One important tool in the theory of fixed-parameter tractability is the idea of a kernel. I think it’s an unfortunate term because it’s massively overloaded in mathematics, but the idea is to take a problem instance with the parameter $k$, and carve out “easy” regions of the instance (often reducing $k$ as you go) until the runtime of the trivial brute force algorithm only depends on $k$ and not on the size of the input. The point is that the solution you get on this “carved out” instance is either the same as the original, or can be extended back to the original with little extra work. There is a more formal definition we’ll state, but there is a canonical example that gives a great illustration.

Consider the vertex cover problem. That is, you give me a graph $G = (V,E)$ and a number $k$ and I have to determine if there is a subset of $\leq k$ vertices of $G$ that touch all of the edges in $E$. This problem is fixed-parameter tractable because, as with $k$-clique one can just check all subsets of size $k$. The kernel approach we’ll show now is much smarter.

What you do is the following. As long as your graph has a vertex of degree $> k$, you remove it and reduce $k$ by 1. This is because a vertex of degree $> k$ will always be chosen for a vertex cover. If it’s not, then you need to include all of its neighbors to cover its edges, but there are $> k$ neighbors and your vertex cover is constrained by size $k$. And so you can automatically put this high-degree vertex in your cover, and use induction on the smaller graph.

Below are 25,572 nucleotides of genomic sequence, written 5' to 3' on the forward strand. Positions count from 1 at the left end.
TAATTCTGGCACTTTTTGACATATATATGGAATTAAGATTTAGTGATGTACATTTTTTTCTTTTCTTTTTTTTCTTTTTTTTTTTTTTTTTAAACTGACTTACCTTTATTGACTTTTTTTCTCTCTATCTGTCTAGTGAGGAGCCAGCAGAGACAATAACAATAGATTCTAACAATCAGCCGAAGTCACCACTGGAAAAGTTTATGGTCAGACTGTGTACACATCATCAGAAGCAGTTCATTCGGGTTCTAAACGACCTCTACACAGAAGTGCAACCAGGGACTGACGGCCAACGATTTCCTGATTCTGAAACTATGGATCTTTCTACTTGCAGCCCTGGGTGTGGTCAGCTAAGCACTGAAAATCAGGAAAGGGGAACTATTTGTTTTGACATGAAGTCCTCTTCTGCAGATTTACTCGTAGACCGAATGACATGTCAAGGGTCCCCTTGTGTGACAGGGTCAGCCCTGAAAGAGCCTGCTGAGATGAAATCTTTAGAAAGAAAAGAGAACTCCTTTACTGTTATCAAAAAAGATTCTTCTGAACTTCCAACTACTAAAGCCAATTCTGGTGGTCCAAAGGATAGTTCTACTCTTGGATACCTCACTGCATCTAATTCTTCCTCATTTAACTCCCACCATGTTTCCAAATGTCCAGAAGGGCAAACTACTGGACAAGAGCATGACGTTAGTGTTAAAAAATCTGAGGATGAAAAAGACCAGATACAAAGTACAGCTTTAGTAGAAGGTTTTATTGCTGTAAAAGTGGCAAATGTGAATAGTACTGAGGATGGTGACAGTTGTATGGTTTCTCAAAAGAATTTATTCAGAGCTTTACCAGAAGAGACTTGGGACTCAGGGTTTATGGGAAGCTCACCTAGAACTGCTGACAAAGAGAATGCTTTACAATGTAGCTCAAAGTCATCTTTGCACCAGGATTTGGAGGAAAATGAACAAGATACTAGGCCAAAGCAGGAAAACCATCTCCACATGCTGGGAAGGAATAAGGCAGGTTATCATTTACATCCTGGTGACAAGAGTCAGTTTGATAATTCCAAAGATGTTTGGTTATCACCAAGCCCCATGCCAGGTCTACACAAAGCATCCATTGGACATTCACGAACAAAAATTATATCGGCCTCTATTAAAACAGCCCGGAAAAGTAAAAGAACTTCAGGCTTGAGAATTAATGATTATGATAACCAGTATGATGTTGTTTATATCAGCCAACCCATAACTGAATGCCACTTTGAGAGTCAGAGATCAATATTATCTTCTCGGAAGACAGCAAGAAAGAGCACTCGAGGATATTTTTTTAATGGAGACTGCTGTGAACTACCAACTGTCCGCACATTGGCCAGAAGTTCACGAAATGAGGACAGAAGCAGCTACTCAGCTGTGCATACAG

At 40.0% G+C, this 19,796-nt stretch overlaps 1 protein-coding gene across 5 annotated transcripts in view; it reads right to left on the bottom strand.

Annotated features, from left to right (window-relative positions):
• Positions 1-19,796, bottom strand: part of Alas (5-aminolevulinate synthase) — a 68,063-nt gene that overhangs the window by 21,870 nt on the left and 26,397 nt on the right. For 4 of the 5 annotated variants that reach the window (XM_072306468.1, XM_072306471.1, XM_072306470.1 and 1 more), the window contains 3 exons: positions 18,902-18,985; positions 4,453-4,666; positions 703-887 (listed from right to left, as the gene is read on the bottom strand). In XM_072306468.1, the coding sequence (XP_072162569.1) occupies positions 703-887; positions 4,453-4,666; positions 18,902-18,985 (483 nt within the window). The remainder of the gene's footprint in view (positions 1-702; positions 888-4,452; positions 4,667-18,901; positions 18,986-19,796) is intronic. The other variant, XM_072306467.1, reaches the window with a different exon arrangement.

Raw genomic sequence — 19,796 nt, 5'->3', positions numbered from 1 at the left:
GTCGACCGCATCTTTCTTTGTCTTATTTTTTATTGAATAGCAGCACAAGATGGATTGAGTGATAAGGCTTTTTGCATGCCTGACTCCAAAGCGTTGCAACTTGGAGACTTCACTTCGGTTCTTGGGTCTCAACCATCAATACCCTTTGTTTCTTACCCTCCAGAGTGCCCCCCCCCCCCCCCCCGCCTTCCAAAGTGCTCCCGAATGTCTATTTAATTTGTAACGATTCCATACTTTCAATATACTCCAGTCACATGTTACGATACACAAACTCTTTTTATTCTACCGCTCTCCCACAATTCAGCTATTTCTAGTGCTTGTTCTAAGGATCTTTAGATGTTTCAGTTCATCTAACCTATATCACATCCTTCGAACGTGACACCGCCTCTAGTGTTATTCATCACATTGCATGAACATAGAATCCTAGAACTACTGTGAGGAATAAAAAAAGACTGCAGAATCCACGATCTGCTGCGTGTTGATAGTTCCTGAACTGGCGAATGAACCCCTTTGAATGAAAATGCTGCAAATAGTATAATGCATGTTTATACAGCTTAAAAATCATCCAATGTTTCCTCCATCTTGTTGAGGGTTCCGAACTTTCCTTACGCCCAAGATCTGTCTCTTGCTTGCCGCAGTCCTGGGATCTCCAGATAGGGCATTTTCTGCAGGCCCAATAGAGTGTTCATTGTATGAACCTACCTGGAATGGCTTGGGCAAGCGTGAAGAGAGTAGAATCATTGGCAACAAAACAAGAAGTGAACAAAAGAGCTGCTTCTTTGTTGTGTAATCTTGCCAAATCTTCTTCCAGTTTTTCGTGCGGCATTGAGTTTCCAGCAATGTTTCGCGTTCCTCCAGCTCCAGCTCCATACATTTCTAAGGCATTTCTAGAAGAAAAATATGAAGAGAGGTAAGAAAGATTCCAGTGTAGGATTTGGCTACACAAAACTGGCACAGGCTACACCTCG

Once you can’t remove any more vertices there are two cases. In the case that there are more than $k^2$ edges, you output that there is no vertex cover. Indeed, if you only get $k$ vertices in your cover and you removed all vertices of degree $> k$, then each can cover at most $k$ edges, giving a total of at most $k^2$. Otherwise, if there are at most $k^2$ edges, then you can remove all the isolated vertices and show that there are only $\leq 2k^2$ vertices left. This is because each edge touches only two vertices, so in the worst case they’re all distinct. This smaller subgraph is called a kernel of the vertex cover, and the fact that its size depends only on $k$ is the key. So you can look at all $2^{2k^2} = O(1)$ subsets to determine if there’s a cover of the size you want. If you find a cover of the kernel, you add back in all the large-degree vertices you deleted and you’re done.